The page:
The page code is very simple for now, we will add to it later, for getting things up and running, it’s good to keep it simple.

function Home() {
   return (
            <Link to="/">Go to the about page</Link>

function About() {
   return (
            <Link to="/">Go to the home page</Link>
That’s all the code we need for the App.tsx file.

Creating the index.js file

The index.js file is the entrypoint of the React frontend, and for this lesson it’s not doing a lot - the main purpose is to render the React application we just created. Replace the content of the current index.js file from the Hello World dapp with this code:

import * as React from "react";
import * as ReactDOM from "react-dom/client";
import { BrowserRouter } from "react-router-dom";
import App from "./App";

         <App />
We want to render App inside a DOM element in the HTML code, and we can do so by calling createRoot() on a DOM element, which will create a React root for rendering. The root will render App by calling render().

DOM element in the index.html file

The last step of creating the code is to add the DOM element that will be used for rendering App. In this lesson we are not going to rebuild the Hello World dapp, just getting React installed and configured, so the HTML file is very simple. Replace the current code in the index.html with this:

<!DOCTYPE html>
<html lang="en">
      <meta charset="UTF-8" />
      <meta name="viewport" content="width=device-width" />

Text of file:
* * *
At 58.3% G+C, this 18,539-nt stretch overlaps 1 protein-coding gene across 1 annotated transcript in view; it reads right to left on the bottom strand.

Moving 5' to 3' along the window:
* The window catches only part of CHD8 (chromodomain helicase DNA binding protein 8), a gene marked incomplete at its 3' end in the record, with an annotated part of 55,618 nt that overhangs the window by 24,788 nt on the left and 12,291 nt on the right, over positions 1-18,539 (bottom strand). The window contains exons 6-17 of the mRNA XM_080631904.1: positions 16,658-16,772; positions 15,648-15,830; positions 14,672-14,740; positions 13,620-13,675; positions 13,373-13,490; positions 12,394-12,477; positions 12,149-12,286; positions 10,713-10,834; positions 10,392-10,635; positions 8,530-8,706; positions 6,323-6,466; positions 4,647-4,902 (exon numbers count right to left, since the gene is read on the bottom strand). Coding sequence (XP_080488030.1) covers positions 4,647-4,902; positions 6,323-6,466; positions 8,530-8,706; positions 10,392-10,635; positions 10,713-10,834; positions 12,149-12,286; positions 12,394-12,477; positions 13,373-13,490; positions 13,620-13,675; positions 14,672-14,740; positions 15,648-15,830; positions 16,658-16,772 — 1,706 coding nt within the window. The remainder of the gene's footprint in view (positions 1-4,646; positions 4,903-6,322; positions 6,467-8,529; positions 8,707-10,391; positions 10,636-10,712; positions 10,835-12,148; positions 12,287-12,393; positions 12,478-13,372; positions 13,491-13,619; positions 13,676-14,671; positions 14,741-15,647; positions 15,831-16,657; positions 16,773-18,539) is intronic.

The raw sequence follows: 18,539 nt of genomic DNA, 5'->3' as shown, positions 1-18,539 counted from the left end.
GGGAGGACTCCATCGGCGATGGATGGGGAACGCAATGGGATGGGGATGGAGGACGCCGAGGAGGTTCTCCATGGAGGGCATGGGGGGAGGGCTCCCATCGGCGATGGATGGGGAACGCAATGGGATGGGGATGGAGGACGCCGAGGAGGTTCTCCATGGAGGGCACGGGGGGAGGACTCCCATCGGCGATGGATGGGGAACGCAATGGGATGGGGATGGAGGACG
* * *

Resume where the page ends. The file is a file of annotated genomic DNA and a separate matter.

<div id="root" />


Now the code is done, there are a few things we need to set up and install to make the React application work in the canister.

Adding loaders

Webpack is used to bundle the code and assets, and with the default configuration used for the Hello World dapp, there’s no support for the React (TypeScript) files. Let’s first install the needed loaders by running this command:

% npm install ts-loader style-loader css-loader --save
When the loaders are installed, we can add them to the webpack configuration (webpack.config.js) in the project root:

module.exports = {
   module: {
      rules: [
         { test: /\.(js|ts|tsx|jsx)$/, loader: "ts-loader" },
         { test: /\.css$/, use: ['style-loader','css-loader'] }

Create tsconfig.json file

The final step is to create a TypeScript configuration file in the project root:

   "compilerOptions": {
      "outDir": "./dist/",
      "noImplicitAny": true,
      "module": "es6",
      "target": "es5",
      "jsx": "react",